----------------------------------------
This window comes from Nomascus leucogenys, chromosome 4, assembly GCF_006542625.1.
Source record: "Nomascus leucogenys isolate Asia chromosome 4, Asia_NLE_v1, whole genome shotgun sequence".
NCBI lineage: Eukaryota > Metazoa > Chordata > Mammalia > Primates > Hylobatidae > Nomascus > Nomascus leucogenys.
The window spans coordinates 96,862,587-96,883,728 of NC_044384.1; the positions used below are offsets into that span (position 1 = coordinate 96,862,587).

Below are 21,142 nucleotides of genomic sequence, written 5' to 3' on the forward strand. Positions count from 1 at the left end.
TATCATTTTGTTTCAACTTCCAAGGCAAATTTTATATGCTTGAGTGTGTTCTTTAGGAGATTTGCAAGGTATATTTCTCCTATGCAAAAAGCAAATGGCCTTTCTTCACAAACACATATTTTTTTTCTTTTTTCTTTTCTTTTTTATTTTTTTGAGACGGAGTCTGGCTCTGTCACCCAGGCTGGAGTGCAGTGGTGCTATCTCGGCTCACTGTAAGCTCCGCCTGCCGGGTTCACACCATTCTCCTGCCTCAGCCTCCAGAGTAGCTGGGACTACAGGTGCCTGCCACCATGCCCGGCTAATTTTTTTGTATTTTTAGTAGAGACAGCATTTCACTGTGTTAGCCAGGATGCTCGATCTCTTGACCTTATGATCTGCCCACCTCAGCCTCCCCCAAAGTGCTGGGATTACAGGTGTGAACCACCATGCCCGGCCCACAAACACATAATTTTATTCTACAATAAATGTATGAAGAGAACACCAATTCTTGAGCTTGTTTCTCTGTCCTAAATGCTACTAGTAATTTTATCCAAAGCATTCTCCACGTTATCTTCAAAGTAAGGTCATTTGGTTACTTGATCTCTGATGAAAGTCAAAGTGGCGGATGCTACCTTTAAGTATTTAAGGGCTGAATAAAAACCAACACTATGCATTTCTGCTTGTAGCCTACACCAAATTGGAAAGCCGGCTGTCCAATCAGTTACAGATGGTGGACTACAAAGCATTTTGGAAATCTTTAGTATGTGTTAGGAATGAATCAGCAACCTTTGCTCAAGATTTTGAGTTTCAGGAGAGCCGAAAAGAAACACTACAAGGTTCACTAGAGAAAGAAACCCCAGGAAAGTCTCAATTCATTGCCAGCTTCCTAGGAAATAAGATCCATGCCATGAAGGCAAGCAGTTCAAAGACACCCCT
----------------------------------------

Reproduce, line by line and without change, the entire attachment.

This window comes from Nomascus leucogenys, chromosome 4, assembly GCF_006542625.1.
Source record: "Nomascus leucogenys isolate Asia chromosome 4, Asia_NLE_v1, whole genome shotgun sequence".
NCBI lineage: Eukaryota > Metazoa > Chordata > Mammalia > Primates > Hylobatidae > Nomascus > Nomascus leucogenys.
The window spans coordinates 96,862,587-96,883,728 of NC_044384.1; the positions used below are offsets into that span (position 1 = coordinate 96,862,587).

Below are 21,142 nucleotides of genomic sequence, written 5' to 3' on the forward strand. Positions count from 1 at the left end.
TATCATTTTGTTTCAACTTCCAAGGCAAATTTTATATGCTTGAGTGTGTTCTTTAGGAGATTTGCAAGGTATATTTCTCCTATGCAAAAAGCAAATGGCCTTTCTTCACAAACACATATTTTTTTTCTTTTTTCTTTTCTTTTTTATTTTTTTGAGACGGAGTCTGGCTCTGTCACCCAGGCTGGAGTGCAGTGGTGCTATCTCGGCTCACTGTAAGCTCCGCCTGCCGGGTTCACACCATTCTCCTGCCTCAGCCTCCAGAGTAGCTGGGACTACAGGTGCCTGCCACCATGCCCGGCTAATTTTTTTGTATTTTTAGTAGAGACAGCATTTCACTGTGTTAGCCAGGATGCTCGATCTCTTGACCTTATGATCTGCCCACCTCAGCCTCCCCCAAAGTGCTGGGATTACAGGTGTGAACCACCATGCCCGGCCCACAAACACATAATTTTATTCTACAATAAATGTATGAAGAGAACACCAATTCTTGAGCTTGTTTCTCTGTCCTAAATGCTACTAGTAATTTTATCCAAAGCATTCTCCACGTTATCTTCAAAGTAAGGTCATTTGGTTACTTGATCTCTGATGAAAGTCAAAGTGGCGGATGCTACCTTTAAGTATTTAAGGGCTGAATAAAAACCAACACTATGCATTTCTGCTTGTAGCCTACACCAAATTGGAAAGCCGGCTGTCCAATCAGTTACAGATGGTGGACTACAAAGCATTTTGGAAATCTTTAGTATGTGTTAGGAATGAATCAGCAACCTTTGCTCAAGATTTTGAGTTTCAGGAGAGCCGAAAAGAAACACTACAAGGTTCACTAGAGAAAGAAACCCCAGGAAAGTCTCAATTCATTGCCAGCTTCCTAGGAAATAAGATCCATGCCATGAAGGCAAGCAGTTCAAAGACACCCCT